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Comment #9 posted by dddd on May 28, 2001 at 15:12:34 PT
The Woods
I'm jealous FoM...I used to live in the woods of the Pacific Northwest.Gathering fresh herbs from native souces is quite special.LoL............dddd
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Comment #8 posted by FoM on May 28, 2001 at 14:34:28 PT
dddd, Since you mentioned goldenseal to me a while ago we have it in our home. I have always used Echinacea and now we have a blend of goldenseal and Echinacea. We have Goldenseal growing wild all over in our woods and Wild Ginseng. I have hunted Goldenseal with a neighbor a few years ago but I would need someone to go with me again to be sure I was getting the right thing and the right time of year.
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Comment #7 posted by dddd on May 28, 2001 at 13:50:01 PT
Indeed,,I agree with Kap..grape seed extract,,,most benificial,andhighly recommended.....Golden Seal is also a prince among herbs,perhapseven better than Cannabis?.....  dddd
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Comment #6 posted by FoM on May 28, 2001 at 12:10:27 PT
Thanks kaptinemo
I love herbs. They've saved my life. I'm not kidding either. If you had known me then and met me now you wouldn't believe it could possibly be the same person. Legal drugs made me sick mentally and physically. Because I understand about the need for a healthy immune system because of my son's illness it made me realize that we all need a healthy immune system. I also am wacky about believing that most serious diseases kick in when our immune system is low. I believe that certain cancers can be kept in check if the immune system is strong. It's just a theory and certainly not fact. I will check out where to buy grapeseed extract. I can get it from the coolest health food store I have ever been in back in PA that I went to almost everyday when I was living back east when my son was in bad shape. They have books on all kinds of good herbs. Great place. Reminds me of a hippie area for the rich or something like that. As far as hempseed oil goes is it really beneficial? Where can I get some?
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Comment #5 posted by kaptinemo on May 28, 2001 at 11:55:56 PT:
FoM, May I recommend something?
Since we are on the subject of herbs and healing, you might consider getting some grape-seed extract or pycnogenol for your Hubby. Both are very rich in anti-oxidants, more so than Vitamin C; the grape-seed extract is generally cheaper and easier to find than pycnogenol, which is dependant upon pine nut harvests. You can find both at almost all health food stores.And of course, the absolute king of herbal remedies is - what else? - hemp seed oilI, too, have been using all manner of herbs since 1988, and have rarely suffered from colds or flu. Prior to the usage of herbs, I used to be afflicted with bronchitis and sinusitis almost every month. Not any more. My lungs are clear as a bell (no 'pre-cancerous lesions' Frances, so take your pseudo-science and peddle it elsewhere!) and I haven't been troubled with sinus headache in years. All thanks to a changed diet and medicinal herbs.Something to think about.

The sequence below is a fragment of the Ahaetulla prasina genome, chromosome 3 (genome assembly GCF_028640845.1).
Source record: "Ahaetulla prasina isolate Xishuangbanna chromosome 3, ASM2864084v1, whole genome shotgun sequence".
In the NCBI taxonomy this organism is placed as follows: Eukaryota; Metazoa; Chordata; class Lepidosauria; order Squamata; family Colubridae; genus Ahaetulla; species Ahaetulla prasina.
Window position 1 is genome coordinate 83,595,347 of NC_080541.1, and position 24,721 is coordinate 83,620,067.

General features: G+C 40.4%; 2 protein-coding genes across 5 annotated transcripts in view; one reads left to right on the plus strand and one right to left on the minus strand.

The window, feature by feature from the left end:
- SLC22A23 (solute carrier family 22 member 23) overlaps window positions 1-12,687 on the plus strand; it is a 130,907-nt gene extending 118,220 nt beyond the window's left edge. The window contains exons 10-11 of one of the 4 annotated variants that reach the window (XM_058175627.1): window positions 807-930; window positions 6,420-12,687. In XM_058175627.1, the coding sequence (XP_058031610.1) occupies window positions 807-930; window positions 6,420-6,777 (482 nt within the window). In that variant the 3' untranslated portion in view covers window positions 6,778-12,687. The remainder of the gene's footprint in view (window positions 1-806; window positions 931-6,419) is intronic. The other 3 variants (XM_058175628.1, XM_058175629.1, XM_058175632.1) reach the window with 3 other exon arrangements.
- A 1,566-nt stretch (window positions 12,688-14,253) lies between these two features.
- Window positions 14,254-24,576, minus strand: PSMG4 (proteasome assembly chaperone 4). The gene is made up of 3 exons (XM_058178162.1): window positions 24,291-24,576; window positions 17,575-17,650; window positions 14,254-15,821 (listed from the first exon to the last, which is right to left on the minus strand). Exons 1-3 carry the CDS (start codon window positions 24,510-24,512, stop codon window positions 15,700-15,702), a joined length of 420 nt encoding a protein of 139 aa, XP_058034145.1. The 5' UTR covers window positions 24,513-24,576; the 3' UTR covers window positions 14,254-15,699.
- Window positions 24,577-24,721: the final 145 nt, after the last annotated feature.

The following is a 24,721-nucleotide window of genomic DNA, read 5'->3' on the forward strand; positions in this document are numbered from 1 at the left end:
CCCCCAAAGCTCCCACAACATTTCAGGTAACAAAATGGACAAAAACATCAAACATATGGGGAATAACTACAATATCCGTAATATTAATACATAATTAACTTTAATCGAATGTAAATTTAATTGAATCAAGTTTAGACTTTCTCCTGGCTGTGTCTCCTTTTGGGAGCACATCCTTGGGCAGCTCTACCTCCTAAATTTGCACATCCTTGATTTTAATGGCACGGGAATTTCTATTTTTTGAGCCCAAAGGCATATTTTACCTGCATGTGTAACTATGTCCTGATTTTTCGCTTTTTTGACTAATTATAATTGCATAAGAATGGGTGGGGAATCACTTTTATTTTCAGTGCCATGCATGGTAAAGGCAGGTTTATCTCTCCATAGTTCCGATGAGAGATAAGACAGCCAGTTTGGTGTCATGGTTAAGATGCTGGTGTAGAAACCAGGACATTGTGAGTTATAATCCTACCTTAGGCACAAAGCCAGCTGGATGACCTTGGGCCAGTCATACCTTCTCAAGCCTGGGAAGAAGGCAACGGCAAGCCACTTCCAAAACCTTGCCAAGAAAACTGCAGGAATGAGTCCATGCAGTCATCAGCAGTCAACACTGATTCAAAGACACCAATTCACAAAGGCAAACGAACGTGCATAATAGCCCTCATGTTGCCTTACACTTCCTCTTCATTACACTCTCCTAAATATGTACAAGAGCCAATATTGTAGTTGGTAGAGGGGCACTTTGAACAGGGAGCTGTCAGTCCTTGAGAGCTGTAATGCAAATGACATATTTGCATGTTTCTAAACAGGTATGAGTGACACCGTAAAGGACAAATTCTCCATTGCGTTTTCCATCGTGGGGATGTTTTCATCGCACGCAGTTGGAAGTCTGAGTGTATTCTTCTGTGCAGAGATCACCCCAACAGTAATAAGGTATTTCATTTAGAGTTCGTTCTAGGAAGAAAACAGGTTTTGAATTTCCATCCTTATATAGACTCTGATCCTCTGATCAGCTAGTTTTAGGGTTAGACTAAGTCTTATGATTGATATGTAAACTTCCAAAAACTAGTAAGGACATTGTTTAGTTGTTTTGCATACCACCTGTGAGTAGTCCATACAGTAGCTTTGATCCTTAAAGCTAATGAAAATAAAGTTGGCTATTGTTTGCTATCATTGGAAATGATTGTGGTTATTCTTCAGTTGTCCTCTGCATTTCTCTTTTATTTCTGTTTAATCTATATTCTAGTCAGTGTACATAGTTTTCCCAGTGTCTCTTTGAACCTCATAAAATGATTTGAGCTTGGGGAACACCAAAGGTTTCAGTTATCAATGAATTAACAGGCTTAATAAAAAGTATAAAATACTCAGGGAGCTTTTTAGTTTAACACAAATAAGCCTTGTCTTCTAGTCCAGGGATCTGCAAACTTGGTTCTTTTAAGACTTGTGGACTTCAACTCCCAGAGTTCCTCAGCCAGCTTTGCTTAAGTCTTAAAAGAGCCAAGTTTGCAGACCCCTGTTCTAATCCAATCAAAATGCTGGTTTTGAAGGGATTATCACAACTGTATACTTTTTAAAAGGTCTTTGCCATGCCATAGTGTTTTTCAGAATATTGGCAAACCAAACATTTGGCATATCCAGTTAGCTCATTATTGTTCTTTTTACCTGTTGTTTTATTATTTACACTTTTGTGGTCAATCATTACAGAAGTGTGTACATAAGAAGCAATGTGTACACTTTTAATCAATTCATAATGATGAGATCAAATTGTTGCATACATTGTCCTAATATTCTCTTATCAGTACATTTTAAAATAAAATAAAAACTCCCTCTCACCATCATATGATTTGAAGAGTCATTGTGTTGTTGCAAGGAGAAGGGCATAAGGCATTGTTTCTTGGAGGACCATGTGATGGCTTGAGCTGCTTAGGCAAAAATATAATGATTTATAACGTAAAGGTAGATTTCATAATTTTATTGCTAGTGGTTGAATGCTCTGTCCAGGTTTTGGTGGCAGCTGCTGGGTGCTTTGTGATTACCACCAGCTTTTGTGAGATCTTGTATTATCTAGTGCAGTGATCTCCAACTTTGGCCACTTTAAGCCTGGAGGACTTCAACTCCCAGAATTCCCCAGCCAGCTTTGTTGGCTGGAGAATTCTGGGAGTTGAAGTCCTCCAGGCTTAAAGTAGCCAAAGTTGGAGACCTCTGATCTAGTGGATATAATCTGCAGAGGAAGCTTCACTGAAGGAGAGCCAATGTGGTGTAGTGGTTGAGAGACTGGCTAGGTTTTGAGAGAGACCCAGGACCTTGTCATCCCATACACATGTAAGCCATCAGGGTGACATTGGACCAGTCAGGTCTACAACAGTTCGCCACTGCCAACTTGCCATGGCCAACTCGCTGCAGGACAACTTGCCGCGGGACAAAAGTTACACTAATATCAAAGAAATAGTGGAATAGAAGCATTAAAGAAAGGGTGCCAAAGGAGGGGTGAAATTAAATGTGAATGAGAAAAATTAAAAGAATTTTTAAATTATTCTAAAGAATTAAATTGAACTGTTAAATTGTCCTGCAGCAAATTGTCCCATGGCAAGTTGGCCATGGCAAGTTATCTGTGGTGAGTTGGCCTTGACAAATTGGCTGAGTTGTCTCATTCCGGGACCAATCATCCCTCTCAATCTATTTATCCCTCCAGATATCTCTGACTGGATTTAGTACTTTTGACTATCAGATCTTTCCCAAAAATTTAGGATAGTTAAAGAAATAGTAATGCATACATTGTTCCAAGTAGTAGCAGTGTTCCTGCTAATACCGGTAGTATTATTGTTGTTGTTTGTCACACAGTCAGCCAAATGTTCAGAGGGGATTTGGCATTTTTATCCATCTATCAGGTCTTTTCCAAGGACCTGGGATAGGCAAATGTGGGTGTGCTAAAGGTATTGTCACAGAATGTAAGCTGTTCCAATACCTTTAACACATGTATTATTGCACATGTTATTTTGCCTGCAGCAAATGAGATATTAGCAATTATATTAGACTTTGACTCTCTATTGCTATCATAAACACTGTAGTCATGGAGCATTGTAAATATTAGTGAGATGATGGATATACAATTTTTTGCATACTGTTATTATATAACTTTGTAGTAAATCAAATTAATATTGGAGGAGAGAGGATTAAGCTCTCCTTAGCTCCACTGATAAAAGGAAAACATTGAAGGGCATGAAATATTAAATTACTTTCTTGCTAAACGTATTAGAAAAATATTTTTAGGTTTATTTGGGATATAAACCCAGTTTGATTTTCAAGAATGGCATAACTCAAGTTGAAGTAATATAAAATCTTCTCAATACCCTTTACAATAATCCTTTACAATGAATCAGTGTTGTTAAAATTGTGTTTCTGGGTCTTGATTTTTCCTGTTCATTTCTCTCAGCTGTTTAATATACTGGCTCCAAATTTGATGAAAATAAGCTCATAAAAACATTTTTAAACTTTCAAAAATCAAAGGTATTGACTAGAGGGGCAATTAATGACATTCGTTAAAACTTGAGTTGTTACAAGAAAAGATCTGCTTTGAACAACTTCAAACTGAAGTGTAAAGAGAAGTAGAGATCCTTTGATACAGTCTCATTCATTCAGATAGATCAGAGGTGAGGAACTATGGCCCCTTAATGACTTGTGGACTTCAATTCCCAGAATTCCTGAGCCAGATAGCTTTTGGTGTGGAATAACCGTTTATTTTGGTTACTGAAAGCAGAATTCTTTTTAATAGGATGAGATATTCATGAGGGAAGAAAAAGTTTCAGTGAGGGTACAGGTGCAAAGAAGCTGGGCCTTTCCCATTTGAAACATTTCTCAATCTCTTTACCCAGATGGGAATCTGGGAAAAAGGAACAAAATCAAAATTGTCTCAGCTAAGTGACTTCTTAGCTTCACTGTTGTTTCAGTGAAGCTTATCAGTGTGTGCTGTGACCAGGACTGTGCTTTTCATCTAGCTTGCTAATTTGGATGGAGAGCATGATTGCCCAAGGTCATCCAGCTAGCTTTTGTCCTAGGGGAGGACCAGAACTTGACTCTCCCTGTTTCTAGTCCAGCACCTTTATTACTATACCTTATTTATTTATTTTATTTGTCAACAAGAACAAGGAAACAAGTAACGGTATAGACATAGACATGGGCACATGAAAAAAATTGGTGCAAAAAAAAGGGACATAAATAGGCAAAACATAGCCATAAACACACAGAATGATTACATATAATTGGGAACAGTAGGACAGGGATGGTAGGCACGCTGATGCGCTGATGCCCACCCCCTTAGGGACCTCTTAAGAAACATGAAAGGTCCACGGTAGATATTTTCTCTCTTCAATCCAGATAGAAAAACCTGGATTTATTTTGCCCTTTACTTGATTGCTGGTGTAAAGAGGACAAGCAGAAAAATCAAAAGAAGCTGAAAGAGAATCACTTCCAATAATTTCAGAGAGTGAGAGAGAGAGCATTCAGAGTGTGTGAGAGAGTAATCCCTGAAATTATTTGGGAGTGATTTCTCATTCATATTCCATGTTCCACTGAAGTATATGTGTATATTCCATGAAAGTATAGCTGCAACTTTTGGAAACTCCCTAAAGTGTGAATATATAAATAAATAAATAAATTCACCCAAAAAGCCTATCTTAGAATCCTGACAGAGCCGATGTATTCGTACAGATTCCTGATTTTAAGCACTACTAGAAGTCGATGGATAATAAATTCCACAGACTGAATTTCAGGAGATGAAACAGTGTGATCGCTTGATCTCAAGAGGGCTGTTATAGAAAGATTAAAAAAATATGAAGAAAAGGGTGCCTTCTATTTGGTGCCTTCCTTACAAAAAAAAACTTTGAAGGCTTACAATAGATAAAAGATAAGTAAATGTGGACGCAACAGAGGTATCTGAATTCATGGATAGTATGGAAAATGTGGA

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Comment #4 posted by FoM on May 28, 2001 at 07:55:31 PT
You're Welcome Dr. Russo
I really believe in herbal medicine. I was a very skitzy person and had a bad temper when I used legal pharmaceuticals drugs. I could be set off very easily. Since then I've learned that our family reacts to any drug with phenobarbital in it the same way I did. I just don't get angry any more. That doesn't mean things don't upset me but I can keep it in check if that makes sense. I guess I mean I don't go off the deep end now. Thank goodness for herbs!
Herbal Medicine Links
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Comment #3 posted by Ethan Russo, MD on May 28, 2001 at 06:30:01 PT:

Thanks, FoM
Thanks for posting this, and all the plugs to my work. This article concisely summarizes a point I have tried to convey in my work for several years.Cannabis is not just a crude vehicle for THC. Rather, it is a package whose whole is greater than the sum of its parts, what my friend John McPartland likes to call, "a synergistic shotgun."He and I will have a fairly comprehensive article out in the fall in the Journal of Cannabis Therapeutics on the "other players" in cannabis beyond THC, some 6 other phytocannabinoids, 12 terpenoid essential oil components, 3 flavonoids, and one sitersterol. All seemingly contribute to the medical properties of cannabis, the single most useful and versatile herbal remedy on Earth.
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Comment #2 posted by FoM on May 27, 2001 at 21:03:18 PT

Herbal Medicine
GCW I've use medicinal herbs everyday since 94 and have been healthy. I have only had a few colds that weren't bad ones and haven't needed to see a Doctor. SJW is a wonderful herb for depression. Depression is not part of my life anymore and I know it is the SJW. Ephedra tea does wonders for a stuffy nose and Echinacea is a great immune enhancer. I could go on and on. Milk Thistle seems to be helping my husband since he has been diagnosed with Hep C. His symptoms aren't as extreme now. We don't know how well Milk Thistle is working but more tests are coming up so we'll have something to compare too. 
Herbal Medicine Links
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Comment #1 posted by The GCW on May 27, 2001 at 20:05:11 PT

One is made by man to produce profit. The other is produced by God for the benefit of man, free of charge, out of Love.That same paralell can be made about beer / cannabis, after work wind down choices.